Inquiry finds Seattle LEO acted properly in New Year's Eve OIS
Report details findings that officers involved didn't hear armed man speaking before shooting
SEATTLE — A Seattle police officer acted reasonably and within training and policy when he fatally shot a 36-year old man armed with a handgun after a New Year’s Eve traffic stop last year, the civilian director of the department’s internal-investigation section concluded in a lengthy report released Wednesday.
The North Seattle shooting drew scrutiny after police video showed the man, Iosia Faletogo, on his hands and knees saying, “Nope, not reaching,” for the handgun that had fallen on the ground in the moment before Officer Jared Keller fired one shot at close range into Faletogo’s head on Dec. 31, 2018.
Keller, who joined the department in 2015, is not identified by name in the report. But he has been previously identified by the police department as the officer who fired the shot.
Wednesday’s report from the Office of Police Accountability (OPA), written by director Andrew Myerberg, quotes Keller and other officers among the six who pursued Faletogo as saying they didn’t hear Faletogo’s words while they struggled and loudly warned him not to reach for the gun.
Video analysis “indicated that the time from when the Subject began saying ‘nope, not reaching’ to the instant that the shot was fired was less than one second — exactly 0.64 seconds,” the 21-page report says.
Body-camera video suggested that in the seconds before making the statement, Faletogo was “still moving his hands on the ground in the vicinity of the handgun,” according to the report.
The OPA’s investigation found that, even if Keller heard the statement, it would “not have been possible for him to change his actions given the quickly-evolving and chaotic nature of the situation,” the OPA said in a news release Wednesday.
From the time Faletogo was tackled until when Keller used deadly force, about 22 seconds elapsed during a struggle in which Faletogo had “immediate access to the handgun, and the officers gave the Subject multiple orders to stop reaching and told him that if he continued to do so he would be shot,” according to the OPA’s analysis of the video.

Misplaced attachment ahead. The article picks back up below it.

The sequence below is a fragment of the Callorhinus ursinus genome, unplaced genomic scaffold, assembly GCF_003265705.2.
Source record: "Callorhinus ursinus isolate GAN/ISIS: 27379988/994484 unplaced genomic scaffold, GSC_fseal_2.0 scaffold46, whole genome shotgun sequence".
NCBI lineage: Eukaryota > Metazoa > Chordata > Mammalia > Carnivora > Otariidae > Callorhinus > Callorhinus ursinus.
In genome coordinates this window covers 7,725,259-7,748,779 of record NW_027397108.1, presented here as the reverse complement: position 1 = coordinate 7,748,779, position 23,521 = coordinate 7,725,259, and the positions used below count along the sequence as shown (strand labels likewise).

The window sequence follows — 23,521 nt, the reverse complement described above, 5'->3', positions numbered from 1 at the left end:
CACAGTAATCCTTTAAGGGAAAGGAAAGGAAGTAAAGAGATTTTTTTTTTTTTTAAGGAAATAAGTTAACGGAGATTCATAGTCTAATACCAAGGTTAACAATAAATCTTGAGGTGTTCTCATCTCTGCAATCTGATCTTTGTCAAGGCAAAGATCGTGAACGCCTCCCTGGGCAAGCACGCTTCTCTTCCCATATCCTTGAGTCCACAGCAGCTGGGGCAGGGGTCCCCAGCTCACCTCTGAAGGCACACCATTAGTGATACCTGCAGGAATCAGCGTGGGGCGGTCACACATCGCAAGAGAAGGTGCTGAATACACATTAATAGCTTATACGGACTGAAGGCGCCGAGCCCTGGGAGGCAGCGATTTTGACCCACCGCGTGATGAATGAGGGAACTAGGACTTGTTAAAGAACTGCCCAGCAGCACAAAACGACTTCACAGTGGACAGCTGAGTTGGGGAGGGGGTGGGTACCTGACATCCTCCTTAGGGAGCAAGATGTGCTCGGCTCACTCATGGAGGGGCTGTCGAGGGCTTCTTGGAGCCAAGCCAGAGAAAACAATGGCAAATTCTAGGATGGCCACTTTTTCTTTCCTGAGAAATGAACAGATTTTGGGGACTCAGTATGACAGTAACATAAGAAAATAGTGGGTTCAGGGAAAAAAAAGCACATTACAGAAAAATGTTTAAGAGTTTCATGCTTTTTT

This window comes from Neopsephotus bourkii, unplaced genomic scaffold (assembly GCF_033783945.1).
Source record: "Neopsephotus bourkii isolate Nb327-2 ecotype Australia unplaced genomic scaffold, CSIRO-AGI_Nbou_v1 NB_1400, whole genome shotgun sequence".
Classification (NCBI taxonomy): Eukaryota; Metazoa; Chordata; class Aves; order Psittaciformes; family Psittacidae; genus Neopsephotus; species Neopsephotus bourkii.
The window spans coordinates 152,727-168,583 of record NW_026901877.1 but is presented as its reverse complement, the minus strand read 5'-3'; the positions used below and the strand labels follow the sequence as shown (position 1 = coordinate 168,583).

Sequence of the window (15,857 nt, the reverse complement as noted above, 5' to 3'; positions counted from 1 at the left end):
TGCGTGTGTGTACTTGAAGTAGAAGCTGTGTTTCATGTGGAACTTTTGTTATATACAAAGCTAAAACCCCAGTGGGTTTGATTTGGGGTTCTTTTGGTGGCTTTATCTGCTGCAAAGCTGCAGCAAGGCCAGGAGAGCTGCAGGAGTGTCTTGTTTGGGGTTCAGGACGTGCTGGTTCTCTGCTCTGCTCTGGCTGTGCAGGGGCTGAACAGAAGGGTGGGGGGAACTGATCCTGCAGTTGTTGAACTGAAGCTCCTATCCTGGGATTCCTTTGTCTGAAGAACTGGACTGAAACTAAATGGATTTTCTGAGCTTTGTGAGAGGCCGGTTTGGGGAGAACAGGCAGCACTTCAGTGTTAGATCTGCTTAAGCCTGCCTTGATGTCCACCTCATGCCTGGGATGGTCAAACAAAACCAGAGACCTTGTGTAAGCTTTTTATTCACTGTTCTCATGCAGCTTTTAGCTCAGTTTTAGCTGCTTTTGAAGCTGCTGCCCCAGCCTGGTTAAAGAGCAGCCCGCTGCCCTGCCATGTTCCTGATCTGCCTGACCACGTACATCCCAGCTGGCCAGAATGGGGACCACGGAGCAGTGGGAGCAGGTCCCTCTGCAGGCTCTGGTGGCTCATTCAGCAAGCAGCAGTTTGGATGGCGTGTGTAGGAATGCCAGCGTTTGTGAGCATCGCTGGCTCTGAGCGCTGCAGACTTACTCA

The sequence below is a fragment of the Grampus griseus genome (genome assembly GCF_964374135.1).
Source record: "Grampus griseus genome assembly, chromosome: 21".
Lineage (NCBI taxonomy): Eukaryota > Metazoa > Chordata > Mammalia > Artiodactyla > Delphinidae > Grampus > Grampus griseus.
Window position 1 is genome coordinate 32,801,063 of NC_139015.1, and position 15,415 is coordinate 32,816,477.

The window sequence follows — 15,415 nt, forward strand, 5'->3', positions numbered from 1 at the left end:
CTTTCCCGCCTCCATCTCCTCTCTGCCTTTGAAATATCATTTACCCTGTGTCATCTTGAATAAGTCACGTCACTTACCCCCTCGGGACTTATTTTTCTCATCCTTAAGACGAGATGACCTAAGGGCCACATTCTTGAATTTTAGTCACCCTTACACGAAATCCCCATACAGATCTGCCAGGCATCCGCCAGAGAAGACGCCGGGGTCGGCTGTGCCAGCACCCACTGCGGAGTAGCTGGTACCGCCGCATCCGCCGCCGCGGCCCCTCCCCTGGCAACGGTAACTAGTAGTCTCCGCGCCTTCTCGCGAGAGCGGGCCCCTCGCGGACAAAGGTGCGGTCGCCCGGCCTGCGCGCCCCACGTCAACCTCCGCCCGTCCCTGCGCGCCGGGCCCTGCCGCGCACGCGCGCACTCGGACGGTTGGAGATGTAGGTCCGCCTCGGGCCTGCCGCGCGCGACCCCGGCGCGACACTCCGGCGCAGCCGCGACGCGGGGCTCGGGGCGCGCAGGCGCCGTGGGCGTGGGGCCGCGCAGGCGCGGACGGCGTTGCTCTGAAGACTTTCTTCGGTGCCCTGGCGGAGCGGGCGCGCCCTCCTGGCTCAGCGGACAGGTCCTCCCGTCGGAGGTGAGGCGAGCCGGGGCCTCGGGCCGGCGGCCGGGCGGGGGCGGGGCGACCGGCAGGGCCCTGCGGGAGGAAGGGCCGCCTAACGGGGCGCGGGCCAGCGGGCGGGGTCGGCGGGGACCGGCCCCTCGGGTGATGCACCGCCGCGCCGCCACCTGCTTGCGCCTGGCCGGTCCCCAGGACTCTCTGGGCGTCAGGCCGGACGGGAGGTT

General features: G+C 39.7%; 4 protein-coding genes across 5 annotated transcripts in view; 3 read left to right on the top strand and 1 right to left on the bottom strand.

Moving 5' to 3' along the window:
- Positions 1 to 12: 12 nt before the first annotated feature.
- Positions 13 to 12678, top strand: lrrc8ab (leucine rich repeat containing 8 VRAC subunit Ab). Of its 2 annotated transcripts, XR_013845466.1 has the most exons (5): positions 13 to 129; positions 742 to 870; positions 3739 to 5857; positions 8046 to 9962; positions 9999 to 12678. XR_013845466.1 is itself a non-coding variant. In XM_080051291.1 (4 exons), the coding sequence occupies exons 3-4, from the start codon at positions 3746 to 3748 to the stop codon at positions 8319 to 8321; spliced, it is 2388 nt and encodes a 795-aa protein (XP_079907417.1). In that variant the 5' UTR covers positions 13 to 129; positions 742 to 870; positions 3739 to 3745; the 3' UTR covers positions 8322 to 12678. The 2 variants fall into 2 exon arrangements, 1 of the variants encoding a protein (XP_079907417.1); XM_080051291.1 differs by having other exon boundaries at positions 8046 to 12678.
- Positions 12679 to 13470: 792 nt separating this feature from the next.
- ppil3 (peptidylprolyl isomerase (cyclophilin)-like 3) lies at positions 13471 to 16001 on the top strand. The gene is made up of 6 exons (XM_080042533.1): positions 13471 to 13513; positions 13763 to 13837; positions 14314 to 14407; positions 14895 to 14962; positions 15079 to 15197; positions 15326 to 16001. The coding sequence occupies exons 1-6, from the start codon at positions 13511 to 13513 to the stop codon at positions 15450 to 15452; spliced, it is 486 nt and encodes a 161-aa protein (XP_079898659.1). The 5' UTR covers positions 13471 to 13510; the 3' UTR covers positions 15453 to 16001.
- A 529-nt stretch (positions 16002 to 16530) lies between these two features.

The report’s conclusions drew immediate condemnation from Corey Guilmette, the attorney representing Faletogo’s mother, Lisa Elisara. In a statement, he said if Keller acted within policy, then the police department needs to change policy and training.
“Officers outnumbered Mr. Faletogo six-to-one and forced him onto his hands and knees,” the statement said. “After he was forced to the ground, an officer announced that Mr. Faletogo ‘dropped the gun,’ Once he complied with commands by dropping the gun, officers could have safely resolved the situation by picking up the gun.”
King County prosecutors have previously declined to file a criminal charge against Keller. A county inquest to examine the circumstances of the shooting is pending.
The OPA report provides the most detailed account to date of the shooting, which occurred about 5 p.m. after police stopped Faletogo in a car he was driving on Aurora Avenue North.
Faletogo was stopped after officers discovered the car’s owner had a revoked license, and then saw him make an illegal lane change. Faletogo told officers the car belonged to his stepmother before he ran from them, according to the OPA report.
Police said Faletogo was seen reaching into the waistband of a sweatshirt he was wearing as he fled.
Before Faletogo was shot, he can be seen on slowed-down video with a gun in his hand. He then is seen with no gun in his hands, with the weapon at his side on the ground at the time Keller fired.
One officer told investigators he drew his TASER and gave a verbal warning of “Taser, Taser.” But he immediately reconsidered, he said, concerned that if he tased Faletogo with the gun in his hand, he might tense up and fire a shot.
Myerberg, in the news release, said, “I recognize the death of Mr. Faletogo was a tragedy. He left behind family, friends, and a community who loved him. However, OPA’s investigation found that the officer made the difficult, split-second decision to use deadly force because he perceived he was in grave danger given Mr. Faletogo’s immediate access to a weapon and lack of compliance.”
In response to the finding, Guilmette said in his statement: “The Seattle Police Department must train officers to avoid lethal force when nonlethal tactical options can safely resolve a situation. Unless the Seattle Police Department changes training to prevent the unnecessary loss of life, families will continue to lose their loved ones to needless police shootings.”